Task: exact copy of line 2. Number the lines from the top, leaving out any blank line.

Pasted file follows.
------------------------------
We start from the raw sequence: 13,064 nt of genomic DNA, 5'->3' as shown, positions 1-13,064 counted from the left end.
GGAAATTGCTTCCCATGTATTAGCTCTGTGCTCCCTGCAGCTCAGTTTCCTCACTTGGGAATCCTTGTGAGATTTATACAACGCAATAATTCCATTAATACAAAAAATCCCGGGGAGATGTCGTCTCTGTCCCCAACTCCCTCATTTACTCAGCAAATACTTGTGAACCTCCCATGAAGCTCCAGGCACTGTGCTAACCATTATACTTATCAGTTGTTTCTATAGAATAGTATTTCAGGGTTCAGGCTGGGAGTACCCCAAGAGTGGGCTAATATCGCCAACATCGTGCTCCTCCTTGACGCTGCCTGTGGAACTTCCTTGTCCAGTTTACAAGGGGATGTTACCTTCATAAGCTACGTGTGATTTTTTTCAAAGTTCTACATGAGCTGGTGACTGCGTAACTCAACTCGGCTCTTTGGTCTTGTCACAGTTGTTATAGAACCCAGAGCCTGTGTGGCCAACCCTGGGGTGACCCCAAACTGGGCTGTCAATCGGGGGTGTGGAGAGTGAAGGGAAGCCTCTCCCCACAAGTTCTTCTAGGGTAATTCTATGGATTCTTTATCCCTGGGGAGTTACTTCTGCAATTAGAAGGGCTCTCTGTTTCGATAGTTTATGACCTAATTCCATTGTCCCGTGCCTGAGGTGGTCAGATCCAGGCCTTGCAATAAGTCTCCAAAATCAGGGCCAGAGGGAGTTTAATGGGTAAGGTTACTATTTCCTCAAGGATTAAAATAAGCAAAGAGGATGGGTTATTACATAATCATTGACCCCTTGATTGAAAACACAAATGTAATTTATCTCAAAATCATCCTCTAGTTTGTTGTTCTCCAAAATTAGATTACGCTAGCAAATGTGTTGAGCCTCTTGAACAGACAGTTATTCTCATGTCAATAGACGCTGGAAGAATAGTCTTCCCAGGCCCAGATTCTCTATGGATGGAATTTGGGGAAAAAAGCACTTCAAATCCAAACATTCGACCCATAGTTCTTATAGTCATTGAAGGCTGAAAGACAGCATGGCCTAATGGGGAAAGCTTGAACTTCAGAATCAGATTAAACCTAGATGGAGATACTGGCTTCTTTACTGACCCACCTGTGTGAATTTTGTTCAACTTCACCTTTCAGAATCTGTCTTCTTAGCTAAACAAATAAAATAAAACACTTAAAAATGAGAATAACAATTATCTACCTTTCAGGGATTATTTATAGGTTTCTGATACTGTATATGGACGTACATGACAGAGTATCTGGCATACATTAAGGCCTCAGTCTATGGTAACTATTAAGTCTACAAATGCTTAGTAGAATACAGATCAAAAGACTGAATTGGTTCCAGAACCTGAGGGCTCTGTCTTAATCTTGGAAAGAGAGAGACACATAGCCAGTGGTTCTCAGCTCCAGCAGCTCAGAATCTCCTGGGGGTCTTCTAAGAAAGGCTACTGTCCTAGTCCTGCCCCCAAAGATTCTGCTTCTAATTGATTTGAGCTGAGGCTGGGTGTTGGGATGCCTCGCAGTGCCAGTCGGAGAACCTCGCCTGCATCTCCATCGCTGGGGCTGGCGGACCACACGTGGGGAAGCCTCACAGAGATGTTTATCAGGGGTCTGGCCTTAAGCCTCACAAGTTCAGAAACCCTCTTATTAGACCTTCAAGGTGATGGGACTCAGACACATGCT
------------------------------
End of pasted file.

GGAAATTGCTTCCCATGTATTAGCTCTGTGCTCCCTGCAGCTCAGTTTCCTCACTTGGGAATCCTTGTGAGATTTATACAACGCAATAATTCCATTAATACAAAAAATCCCGGGGAGATGTCGTCTCTGTCCCCAACTCCCTCATTTACTCAGCAAATACTTGTGAACCTCCCATGAAGCTCCAGGCACTGTGCTAACCATTATACTTATCAGTTGTTTCTATAGAATAGTATTTCAGGGTTCAGGCTGGGAGTACCCCAAGAGTGGGCTAATATCGCCAACATCGTGCTCCTCCTTGACGCTGCCTGTGGAACTTCCTTGTCCAGTTTACAAGGGGATGTTACCTTCATAAGCTACGTGTGATTTTTTTCAAAGTTCTACATGAGCTGGTGACTGCGTAACTCAACTCGGCTCTTTGGTCTTGTCACAGTTGTTATAGAACCCAGAGCCTGTGTGGCCAACCCTGGGGTGACCCCAAACTGGGCTGTCAATCGGGGGTGTGGAGAGTGAAGGGAAGCCTCTCCCCACAAGTTCTTCTAGGGTAATTCTATGGATTCTTTATCCCTGGGGAGTTACTTCTGCAATTAGAAGGGCTCTCTGTTTCGATAGTTTATGACCTAATTCCATTGTCCCGTGCCTGAGGTGGTCAGATCCAGGCCTTGCAATAAGTCTCCAAAATCAGGGCCAGAGGGAGTTTAATGGGTAAGGTTACTATTTCCTCAAGGATTAAAATAAGCAAAGAGGATGGGTTATTACATAATCATTGACCCCTTGATTGAAAACACAAATGTAATTTATCTCAAAATCATCCTCTAGTTTGTTGTTCTCCAAAATTAGATTACGCTAGCAAATGTGTTGAGCCTCTTGAACAGACAGTTATTCTCATGTCAATAGACGCTGGAAGAATAGTCTTCCCAGGCCCAGATTCTCTATGGATGGAATTTGGGGAAAAAAGCACTTCAAATCCAAACATTCGACCCATAGTTCTTATAGTCATTGAAGGCTGAAAGACAGCATGGCCTAATGGGGAAAGCTTGAACTTCAGAATCAGATTAAACCTAGATGGAGATACTGGCTTCTTTACTGACCCACCTGTGTGAATTTTGTTCAACTTCACCTTTCAGAATCTGTCTTCTTAGCTAAACAAATAAAATAAAACACTTAAAAATGAGAATAACAATTATCTACCTTTCAGGGATTATTTATAGGTTTCTGATACTGTATATGGACGTACATGACAGAGTATCTGGCATACATTAAGGCCTCAGTCTATGGTAACTATTAAGTCTACAAATGCTTAGTAGAATACAGATCAAAAGACTGAATTGGTTCCAGAACCTGAGGGCTCTGTCTTAATCTTGGAAAGAGAGAGACACATAGCCAGTGGTTCTCAGCTCCAGCAGCTCAGAATCTCCTGGGGGTCTTCTAAGAAAGGCTACTGTCCTAGTCCTGCCCCCAAAGATTCTGCTTCTAATTGATTTGAGCTGAGGCTGGGTGTTGGGATGCCTCGCAGTGCCAGTCGGAGAACCTCGCCTGCATCTCCATCGCTGGGGCTGGCGGACCACACGTGGGGAAGCCTCACAGAGATGTTTATCAGGGGTCTGGCCTTAAGCCTCACAAGTTCAGAAACCCTCTTATTAGACCTTCAAGGTGATGGGACTCAGACACATGCT